“If They Fought As We Work” (January 24, 1964)
by Burris A. Jenkins, Jr. (1897-1966)
11.25 x 15.25 in, ink and crayon on board
Burris Jenkins Jr. was the son of a prominent Kansas City minister, war correspondent and newspaper editor. Jenkins Jr. was a popular sports cartoonist, whose work appeared in the New York Journal-American from 1931. His humorous published verses were also popular. Although best known for his sports themes, Jenkins was also a skilled courtroom illustrator and editorial cartoonist.
Jenkins was not afraid to provoke, and he has some strong WW2 examples, including one of the rare direct commentaries on concentration (death) camps. Among his best-remembered cartoons are his angry piece on the discovery of the dead Lindbergh baby, and his sentimental image of Babe Ruth’s farewell to Yankee Stadium.
He was fired from his first job at the Kansas City Post for a series of pessimistic Christmas cartoons, a firing that prompted his father’s resignation from the same newspaper.
His father was an interesting guy. Jenkins, Sr (1968-1945) was ordained in 1891 and served as a pastor in Indianapolis. He received advanced degrees from Harvard and went on to serve as a professor and president of the University of Indianapolis and president of Kentucky University. He left Kentucky to return to Kansas City as pastor of the Linwood Boulevard Christian Church. The church burned in 1939, and Jenkins chose Frank Lloyd Wright as the architect for the church’s new home overlooking the Country Club Plaza.
Jenkins served as editor of the Kansas City Post from 1919 to 1921, hoping to fight for the establishment of the League of Nations. The Jenkins, Sr., biography tells the story about his leaving the Post slightly differently that for the son: “After two years, it became necessary for him to choose between the newspaper and his pulpit and, without hesitation, he resigned from the Post.”
“Live dangerously!” Jenkins would thunder from the pulpit, embracing his own philosophy against all adversaries. Unconventional in nearly every aspect of his chosen field, Jenkins often preached from non-Biblical texts, such as the latest book or his travels abroad. The church frequently hosted motion pictures, dances, card games, and fundraising boxing matches. These activities led to opposition to Jenkins and his Community Church from other churches in the city.
Rifles Mutiny in Tanganyika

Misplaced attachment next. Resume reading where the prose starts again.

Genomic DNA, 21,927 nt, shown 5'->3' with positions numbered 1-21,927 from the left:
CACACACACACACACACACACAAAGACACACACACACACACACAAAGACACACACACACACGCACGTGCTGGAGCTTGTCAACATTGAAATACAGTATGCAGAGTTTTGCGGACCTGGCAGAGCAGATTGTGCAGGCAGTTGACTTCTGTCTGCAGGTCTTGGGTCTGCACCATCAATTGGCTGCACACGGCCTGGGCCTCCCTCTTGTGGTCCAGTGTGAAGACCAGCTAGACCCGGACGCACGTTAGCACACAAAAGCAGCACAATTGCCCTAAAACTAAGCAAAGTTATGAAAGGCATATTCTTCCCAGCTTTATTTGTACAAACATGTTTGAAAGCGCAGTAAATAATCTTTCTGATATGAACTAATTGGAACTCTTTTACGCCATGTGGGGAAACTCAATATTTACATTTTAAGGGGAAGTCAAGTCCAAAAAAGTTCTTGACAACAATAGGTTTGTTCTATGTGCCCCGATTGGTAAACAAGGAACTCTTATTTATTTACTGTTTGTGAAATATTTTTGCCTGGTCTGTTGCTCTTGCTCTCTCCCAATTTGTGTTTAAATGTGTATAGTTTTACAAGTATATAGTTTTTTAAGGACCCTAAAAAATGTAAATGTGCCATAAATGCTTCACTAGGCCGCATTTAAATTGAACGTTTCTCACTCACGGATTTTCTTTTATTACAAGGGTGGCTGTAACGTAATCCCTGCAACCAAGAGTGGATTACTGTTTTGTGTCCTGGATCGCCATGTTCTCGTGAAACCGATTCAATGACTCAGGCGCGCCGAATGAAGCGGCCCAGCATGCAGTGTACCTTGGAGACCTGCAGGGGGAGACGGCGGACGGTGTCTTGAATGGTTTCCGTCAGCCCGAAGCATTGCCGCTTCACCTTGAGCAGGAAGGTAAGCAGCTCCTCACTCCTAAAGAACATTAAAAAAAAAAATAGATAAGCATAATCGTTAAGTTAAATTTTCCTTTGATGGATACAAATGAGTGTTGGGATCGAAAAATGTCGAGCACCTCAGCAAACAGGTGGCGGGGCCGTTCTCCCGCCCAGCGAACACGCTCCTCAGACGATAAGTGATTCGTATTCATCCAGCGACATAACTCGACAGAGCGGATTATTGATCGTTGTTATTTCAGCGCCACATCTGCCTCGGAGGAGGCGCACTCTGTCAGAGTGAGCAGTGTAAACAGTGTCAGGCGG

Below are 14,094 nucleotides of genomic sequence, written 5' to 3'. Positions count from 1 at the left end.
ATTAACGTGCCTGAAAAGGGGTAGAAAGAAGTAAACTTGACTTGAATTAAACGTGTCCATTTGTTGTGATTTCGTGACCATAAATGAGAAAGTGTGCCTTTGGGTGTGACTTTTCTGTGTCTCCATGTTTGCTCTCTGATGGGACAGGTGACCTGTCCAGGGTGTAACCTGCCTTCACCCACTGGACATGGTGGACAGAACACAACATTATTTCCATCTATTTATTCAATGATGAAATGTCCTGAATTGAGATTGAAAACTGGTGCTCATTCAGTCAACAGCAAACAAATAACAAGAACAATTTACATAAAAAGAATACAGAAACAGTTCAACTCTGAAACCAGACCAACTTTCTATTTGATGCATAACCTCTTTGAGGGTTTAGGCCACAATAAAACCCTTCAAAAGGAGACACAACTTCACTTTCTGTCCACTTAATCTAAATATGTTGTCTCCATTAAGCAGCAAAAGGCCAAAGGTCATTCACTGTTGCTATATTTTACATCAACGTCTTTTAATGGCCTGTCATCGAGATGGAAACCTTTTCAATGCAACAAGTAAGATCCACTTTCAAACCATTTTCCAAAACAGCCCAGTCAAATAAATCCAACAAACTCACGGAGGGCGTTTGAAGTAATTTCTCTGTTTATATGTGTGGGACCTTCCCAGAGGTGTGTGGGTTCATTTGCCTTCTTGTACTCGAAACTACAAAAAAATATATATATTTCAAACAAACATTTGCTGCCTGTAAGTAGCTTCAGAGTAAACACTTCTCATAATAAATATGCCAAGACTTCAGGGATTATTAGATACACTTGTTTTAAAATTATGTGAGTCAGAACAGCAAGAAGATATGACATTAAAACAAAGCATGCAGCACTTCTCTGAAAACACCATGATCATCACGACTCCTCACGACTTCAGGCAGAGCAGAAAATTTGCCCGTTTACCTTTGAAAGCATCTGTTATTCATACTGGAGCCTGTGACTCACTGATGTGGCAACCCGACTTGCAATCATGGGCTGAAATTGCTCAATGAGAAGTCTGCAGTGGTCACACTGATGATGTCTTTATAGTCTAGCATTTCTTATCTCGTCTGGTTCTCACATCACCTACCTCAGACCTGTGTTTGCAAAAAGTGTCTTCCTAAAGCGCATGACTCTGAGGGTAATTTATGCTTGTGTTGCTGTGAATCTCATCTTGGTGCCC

In January 1964, trouble broke out in all four East African territories that had just won independence from Britain.
Tanganyika had been independent for two years, Uganda and Kenya for less, and Zanzibar for only six weeks.
A bloody revolution broke out in Zanzibar on January 11. A week later, it was Tanganyika’s turn when the 1st Battalion Tanganyika Rifles mutinied at Colito Barracks, just outside Dar es Salaam.
On January 24, Ugandan soldiers defied their officers at Jinja barracks. The mutiny in Tanganyika was the result of well-intentioned but muddled policies, as well as failure to detect the resentments of disillusioned troops and the opportunism of activists.
The mutineers at Dar es Salaam had two main grievances. They resented the fact that there were still almost fifty British officers and NCOs employed by the Tanganyikan government to run the fledgling army that had evolved out of the East Africa-wide King’s African Rifles (KAR). The problem was that the British still commanded the new Tanganyika Rifles. This pattern had been successfully followed after the independence of India, Pakistan, Ghana and Nigeria: but in this case, it had not been clearly enough explained that the presence of these white officers would come to an end in the next year or two.
There was also a pay-dispute. Although the KAR had not been badly paid in comparison with the general population, since independence, the Tanganyika Rifles had fallen behind. The well-planned mutiny succeeded. The British officers and NCOs were bundled out of the country at once; and the Tanganyikan government promptly caved in, awarding a major pay increase, as well as accepting the nominations for new officer appointments decided by the mutineers.